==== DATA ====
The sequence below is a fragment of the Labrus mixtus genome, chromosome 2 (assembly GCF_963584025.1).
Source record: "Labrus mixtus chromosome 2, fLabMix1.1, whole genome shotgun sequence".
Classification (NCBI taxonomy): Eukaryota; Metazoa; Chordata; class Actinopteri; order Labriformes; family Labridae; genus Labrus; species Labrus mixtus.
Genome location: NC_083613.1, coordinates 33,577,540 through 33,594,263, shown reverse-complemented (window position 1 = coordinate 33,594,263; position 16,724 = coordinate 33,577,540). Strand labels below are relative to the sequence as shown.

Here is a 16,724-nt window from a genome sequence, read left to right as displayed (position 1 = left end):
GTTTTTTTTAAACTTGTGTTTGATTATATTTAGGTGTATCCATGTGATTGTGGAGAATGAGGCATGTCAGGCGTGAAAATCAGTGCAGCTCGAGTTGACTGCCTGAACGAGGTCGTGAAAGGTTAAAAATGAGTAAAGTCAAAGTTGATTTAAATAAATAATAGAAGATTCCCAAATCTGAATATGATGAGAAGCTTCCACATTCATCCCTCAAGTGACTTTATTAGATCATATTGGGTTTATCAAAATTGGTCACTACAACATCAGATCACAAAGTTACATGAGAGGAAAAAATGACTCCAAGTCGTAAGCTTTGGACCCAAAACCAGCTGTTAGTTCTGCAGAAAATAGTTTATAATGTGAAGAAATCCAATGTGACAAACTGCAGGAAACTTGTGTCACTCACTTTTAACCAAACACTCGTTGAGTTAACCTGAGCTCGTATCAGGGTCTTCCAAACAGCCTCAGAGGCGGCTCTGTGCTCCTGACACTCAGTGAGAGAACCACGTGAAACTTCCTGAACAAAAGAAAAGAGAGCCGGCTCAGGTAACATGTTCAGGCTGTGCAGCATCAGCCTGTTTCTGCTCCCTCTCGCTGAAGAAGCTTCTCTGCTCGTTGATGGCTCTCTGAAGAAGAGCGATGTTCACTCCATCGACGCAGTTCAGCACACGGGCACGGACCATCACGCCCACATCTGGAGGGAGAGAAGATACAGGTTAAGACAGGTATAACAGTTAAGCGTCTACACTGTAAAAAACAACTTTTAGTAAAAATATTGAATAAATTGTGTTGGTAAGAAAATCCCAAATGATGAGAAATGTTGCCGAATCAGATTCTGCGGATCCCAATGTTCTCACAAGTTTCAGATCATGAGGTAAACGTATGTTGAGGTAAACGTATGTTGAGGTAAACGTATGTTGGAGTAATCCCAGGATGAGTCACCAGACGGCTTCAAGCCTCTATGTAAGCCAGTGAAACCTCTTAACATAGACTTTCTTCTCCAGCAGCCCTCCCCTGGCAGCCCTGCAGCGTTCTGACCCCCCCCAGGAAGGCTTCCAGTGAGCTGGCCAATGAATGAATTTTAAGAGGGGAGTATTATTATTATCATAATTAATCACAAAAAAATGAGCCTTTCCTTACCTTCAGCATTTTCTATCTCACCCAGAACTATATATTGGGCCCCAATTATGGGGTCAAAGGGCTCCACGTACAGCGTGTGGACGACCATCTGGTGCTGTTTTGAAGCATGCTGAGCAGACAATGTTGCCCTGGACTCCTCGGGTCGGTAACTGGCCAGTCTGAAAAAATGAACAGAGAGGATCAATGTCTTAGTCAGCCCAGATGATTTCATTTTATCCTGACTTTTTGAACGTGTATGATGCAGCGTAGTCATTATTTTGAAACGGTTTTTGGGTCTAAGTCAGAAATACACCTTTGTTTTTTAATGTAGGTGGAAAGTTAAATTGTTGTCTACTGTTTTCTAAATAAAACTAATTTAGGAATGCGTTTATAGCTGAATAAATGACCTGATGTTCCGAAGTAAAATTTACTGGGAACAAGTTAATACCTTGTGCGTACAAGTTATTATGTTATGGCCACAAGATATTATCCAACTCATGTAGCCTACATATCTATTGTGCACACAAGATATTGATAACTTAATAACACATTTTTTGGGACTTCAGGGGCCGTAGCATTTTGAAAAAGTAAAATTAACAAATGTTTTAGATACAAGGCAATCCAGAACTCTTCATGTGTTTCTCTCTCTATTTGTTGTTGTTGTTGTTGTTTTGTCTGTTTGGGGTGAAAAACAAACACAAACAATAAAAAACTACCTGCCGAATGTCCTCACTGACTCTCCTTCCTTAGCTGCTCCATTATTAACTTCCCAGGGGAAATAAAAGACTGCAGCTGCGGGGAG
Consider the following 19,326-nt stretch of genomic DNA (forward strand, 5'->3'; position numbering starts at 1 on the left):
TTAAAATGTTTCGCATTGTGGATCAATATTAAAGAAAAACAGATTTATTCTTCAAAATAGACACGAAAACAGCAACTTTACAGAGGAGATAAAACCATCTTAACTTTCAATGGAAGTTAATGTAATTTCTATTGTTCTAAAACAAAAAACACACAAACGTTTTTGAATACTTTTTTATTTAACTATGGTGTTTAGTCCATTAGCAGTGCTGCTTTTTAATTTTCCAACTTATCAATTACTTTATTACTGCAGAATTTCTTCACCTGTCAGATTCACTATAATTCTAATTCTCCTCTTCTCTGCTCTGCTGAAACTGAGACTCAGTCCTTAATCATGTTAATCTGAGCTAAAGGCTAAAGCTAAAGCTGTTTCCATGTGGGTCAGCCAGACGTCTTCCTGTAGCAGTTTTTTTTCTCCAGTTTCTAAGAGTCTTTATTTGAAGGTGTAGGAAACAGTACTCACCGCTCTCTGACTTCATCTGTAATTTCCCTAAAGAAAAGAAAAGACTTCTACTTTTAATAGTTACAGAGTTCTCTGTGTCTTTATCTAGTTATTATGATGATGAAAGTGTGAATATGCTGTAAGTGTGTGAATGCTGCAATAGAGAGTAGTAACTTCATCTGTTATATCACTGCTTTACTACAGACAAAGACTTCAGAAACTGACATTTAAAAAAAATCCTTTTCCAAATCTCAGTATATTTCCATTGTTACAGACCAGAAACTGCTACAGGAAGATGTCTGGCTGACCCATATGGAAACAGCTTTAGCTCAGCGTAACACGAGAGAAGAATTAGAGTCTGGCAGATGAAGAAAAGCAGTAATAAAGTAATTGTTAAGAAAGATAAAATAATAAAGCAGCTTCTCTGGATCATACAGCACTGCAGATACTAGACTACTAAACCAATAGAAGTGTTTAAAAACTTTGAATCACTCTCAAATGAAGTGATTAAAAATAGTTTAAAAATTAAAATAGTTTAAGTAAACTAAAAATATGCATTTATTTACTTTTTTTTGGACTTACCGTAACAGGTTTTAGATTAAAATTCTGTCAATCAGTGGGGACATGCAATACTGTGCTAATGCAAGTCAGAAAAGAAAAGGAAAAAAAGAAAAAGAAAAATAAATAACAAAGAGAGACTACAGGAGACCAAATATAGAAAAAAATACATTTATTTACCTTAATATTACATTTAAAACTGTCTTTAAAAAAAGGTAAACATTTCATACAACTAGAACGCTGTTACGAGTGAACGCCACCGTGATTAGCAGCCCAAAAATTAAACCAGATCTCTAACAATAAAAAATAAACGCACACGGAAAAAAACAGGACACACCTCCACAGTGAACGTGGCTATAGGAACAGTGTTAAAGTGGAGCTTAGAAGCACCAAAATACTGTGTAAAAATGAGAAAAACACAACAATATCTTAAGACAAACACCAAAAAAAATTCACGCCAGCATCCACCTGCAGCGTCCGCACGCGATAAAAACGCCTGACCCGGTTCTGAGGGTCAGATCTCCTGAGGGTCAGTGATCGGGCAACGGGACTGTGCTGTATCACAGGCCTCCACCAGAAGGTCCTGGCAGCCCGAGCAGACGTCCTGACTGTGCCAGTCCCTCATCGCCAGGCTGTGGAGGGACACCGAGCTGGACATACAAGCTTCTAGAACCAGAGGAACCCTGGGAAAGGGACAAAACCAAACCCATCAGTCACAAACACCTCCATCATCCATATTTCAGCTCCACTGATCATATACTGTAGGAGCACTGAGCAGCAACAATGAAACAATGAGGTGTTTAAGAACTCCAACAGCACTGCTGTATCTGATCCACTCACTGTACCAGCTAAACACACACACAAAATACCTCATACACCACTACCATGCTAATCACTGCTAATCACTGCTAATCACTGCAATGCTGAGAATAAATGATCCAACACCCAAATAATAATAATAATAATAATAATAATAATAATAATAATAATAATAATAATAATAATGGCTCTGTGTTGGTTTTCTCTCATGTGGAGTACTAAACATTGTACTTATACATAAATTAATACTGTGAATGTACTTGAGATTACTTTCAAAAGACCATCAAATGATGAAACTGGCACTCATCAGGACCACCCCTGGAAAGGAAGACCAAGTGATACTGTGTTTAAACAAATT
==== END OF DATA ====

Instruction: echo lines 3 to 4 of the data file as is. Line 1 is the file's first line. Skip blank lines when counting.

Classification (NCBI taxonomy): Eukaryota; Metazoa; Chordata; class Actinopteri; order Labriformes; family Labridae; genus Labrus; species Labrus mixtus.
Genome location: NC_083613.1, coordinates 33,577,540 through 33,594,263, shown reverse-complemented (window position 1 = coordinate 33,594,263; position 16,724 = coordinate 33,577,540). Strand labels below are relative to the sequence as shown.